Kickoff news release from Sen. Eric Stewart’s new campaign:
Winchester, TN – State Senator Eric Stewart announced today that he will run to represent Tennessee’s 4th district in the U.S. House of Representatives, pledging to put partisanship aside so we can protect our nation’s commitment to seniors, create jobs to revive our economy and reduce our massive deficit.
“Congress is broken and all we see is fighting, political posturing and gridlock from the folks we sent there to work on our behalf and solve the serious problems we face,” said Eric Stewart.
“People are struggling. Unemployment remains too high, and our economy is sluggish at best. Illegal drug problems continue to increase and many small businesses are hanging on by a thread, if at all. All the while, Congress is only focused on slinging mud and pointing fingers instead of taking action to create jobs and reduce our debt. I’m running for Congress to bring common sense back to Washington and put the needs of the people ahead of special interests, rigid ideology and petty partisanship.”
Born and raised in Franklin County, Stewart has owned a small business, ran his family’s business and served as s county commissioner and state Senator. In 2002 Stewart defeated a 12-year incumbent to win a seat on the Franklin County Commission and won a hotly contested seat for the State Senate in 2008. That year, Stewart defeated a well-financed Republican in the General Election despite large Democratic losses in the district.
As a county commissioner, Eric Stewart pushed for budget cuts within county departments, pay cuts for county commissioners, and he supported tax relief for senior citizens. In the State Senate, Stewart championed tax relief for small businesses that put Tennesseans back to work as well as breaks for military families. He has supported measures to reduce and eventually eliminate the sales taxes on food. Focused on cutting government waste, Stewart has only voted for balanced budgets. Stewart is also a staunch supporter of public education in Tennessee. He has worked diligently to improve the public education system in Tennessee and fought for the rights of teachers, students and parents.
“I come from a family of small business owners, educators and people who give back,” Stewart said. “We need representatives in Washington who understand that the people of this district are struggling, and are willing to roll up their sleeves and find common ground to solve the problems our families, children and small businesses face. My focus has always been on helping people, creating jobs and improving public education in a common sense, fiscally responsible way. You can’t reach these goals when folks in Washington care more about toeing the party line and keeping their job than they do about helping folks back home. I look forward to listening to the hopes and dreams of the voters in Tennessee’s 4th Congressional district, and taking their voice to Washington.”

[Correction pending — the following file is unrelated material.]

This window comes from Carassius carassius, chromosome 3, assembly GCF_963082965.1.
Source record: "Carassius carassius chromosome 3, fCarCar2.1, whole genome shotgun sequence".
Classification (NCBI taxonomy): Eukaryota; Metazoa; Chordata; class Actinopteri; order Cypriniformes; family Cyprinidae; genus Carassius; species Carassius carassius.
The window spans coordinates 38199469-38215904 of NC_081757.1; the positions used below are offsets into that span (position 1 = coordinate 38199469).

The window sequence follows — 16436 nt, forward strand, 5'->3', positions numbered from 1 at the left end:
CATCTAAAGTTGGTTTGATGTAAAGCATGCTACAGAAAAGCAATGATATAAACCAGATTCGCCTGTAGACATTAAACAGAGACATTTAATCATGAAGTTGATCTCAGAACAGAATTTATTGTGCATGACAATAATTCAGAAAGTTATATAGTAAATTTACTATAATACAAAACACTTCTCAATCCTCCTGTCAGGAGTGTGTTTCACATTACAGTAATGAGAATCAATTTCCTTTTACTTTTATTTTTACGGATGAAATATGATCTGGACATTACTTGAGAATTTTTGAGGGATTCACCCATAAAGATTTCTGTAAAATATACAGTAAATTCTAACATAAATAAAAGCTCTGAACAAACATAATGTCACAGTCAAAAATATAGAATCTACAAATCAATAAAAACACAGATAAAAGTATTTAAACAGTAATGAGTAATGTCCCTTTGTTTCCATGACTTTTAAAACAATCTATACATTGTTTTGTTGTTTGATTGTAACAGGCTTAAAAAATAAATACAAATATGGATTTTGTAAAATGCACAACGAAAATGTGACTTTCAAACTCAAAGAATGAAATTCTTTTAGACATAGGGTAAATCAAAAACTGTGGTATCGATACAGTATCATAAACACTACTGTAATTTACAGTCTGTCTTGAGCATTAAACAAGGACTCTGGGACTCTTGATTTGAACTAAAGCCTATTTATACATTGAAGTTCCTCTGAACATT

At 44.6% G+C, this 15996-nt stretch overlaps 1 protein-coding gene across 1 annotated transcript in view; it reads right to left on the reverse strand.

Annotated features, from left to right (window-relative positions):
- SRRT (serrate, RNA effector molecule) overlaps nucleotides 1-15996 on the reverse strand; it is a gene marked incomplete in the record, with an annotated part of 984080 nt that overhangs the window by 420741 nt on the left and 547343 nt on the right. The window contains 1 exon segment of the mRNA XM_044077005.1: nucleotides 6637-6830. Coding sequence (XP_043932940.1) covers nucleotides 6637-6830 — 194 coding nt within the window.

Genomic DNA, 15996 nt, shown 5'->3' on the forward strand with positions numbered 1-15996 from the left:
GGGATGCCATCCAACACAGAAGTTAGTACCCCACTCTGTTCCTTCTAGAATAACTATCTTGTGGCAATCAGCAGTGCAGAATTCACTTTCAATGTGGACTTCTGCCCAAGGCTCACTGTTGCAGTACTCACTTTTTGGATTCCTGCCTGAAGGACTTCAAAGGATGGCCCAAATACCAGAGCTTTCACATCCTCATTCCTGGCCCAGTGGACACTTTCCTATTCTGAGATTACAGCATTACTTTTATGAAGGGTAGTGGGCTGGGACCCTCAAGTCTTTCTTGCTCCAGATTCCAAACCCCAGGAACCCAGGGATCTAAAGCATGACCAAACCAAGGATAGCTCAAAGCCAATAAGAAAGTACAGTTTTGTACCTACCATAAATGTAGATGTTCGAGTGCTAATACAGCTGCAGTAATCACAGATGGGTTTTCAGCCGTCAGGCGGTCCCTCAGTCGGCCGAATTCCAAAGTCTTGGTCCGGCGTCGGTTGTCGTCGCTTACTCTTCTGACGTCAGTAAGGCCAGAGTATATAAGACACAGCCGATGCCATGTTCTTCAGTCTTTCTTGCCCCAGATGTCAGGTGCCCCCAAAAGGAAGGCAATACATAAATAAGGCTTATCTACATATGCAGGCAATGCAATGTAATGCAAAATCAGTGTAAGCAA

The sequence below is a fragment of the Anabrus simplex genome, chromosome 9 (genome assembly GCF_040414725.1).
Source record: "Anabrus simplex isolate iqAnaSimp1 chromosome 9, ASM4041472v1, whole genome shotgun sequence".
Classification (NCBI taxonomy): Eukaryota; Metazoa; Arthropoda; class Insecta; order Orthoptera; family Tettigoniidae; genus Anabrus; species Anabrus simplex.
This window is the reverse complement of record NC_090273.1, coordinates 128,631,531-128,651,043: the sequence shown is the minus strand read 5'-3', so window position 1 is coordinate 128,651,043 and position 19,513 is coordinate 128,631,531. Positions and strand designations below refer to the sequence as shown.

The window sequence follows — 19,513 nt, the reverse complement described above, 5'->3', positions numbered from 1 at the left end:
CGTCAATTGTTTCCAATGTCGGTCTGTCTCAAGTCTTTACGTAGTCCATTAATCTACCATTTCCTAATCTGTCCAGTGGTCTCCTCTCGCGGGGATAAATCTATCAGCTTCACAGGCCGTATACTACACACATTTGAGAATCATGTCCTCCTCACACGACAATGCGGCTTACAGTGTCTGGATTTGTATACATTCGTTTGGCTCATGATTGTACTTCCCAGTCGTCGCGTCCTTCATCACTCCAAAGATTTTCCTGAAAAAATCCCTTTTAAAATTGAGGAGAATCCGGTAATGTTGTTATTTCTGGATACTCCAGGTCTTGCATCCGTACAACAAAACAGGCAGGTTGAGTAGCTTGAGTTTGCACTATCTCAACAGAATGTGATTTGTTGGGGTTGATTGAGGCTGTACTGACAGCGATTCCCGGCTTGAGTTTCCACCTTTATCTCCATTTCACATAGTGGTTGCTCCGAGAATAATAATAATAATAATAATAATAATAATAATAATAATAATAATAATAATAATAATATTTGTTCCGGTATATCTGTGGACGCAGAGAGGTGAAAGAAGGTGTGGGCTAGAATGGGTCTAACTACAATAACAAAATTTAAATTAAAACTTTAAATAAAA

For more information on the campaign or to sign up for the newsletter to receive regular updates, please visit the campaign website, www.votestewart.com.
Eric Stewart comes from a family full of educators, small business owners and
community leaders dedicated to public service and giving back.
Stewart, 39, was born, raised, and still lives in Franklin County, in the heart of the
4th Congressional District. His father, Richard, is a former teacher and football coach, and currently serves as the mayor of Franklin County. His mother, Sandra Stewart, is a teacher and middle school principal. The Stewart’s have personal experience with small business as well.
As a young boy, Stewart worked in the family’s small home improvement business, rising early to join his father as they installed heating and air conditioning units. Stewart went on to run his father’s small business, followed by ten years of running his own insurance agency. He recently sold his insurance agency to focus on getting the family home improvement business through a down economy.
In 2002, Stewart unseated a 12-year incumbent on the Franklin County Commission. Always looking for ways to make government run efficiently, Commissioner Stewart asked all county departments to cut ten percent from their proposed budgets. Stewart also pushed for the county commission to cut its own pay by one-third. Stewart fought to lower property taxes for seniors on a fixed income and also fought hard for improvements to the rural roads in Franklin County. When Eric’s father was elected county mayor, Stewart stepped down as commissioner to avoid even the appearance of a conflict of interest.
Being conservative with tax dollars, Stewart ha opposed tax increases and a state income tax while voting to balance Tennessee’s budget. In the State Senate, Stewart has fought for a variety of tax incentives for small businesses that create new jobs. He has supported measures to require state contractors hire American workers. He has supported tax relief for military families and measures to hold corporations
accountable when they hire illegal immigrants. Stewart recently conducted a “Jobs Summit” in his Senate district.
Stewart is a former Rotary officer in the Fayetteville/Lincoln County Rotary Club. Stewart and his family attend Winchester First United Methodist Church. He is a Mason, a member of the Kappa Sigma fraternity, a former board member of
Winchester Little League, a Babe Ruth baseball umpire and team manager.
Stewart attended Austin Peay State University in Clarksville, Tennessee. He then returned home to Franklin County and began managing his father’s home improvement business.
Stewart is married to the former Judy Holt, a public school teacher in Franklin County. Their two children, Ashley and Holt, attend public schools in Franklin County. The Stewarts are regularly shuttling between baseball, basketball and soccer practices.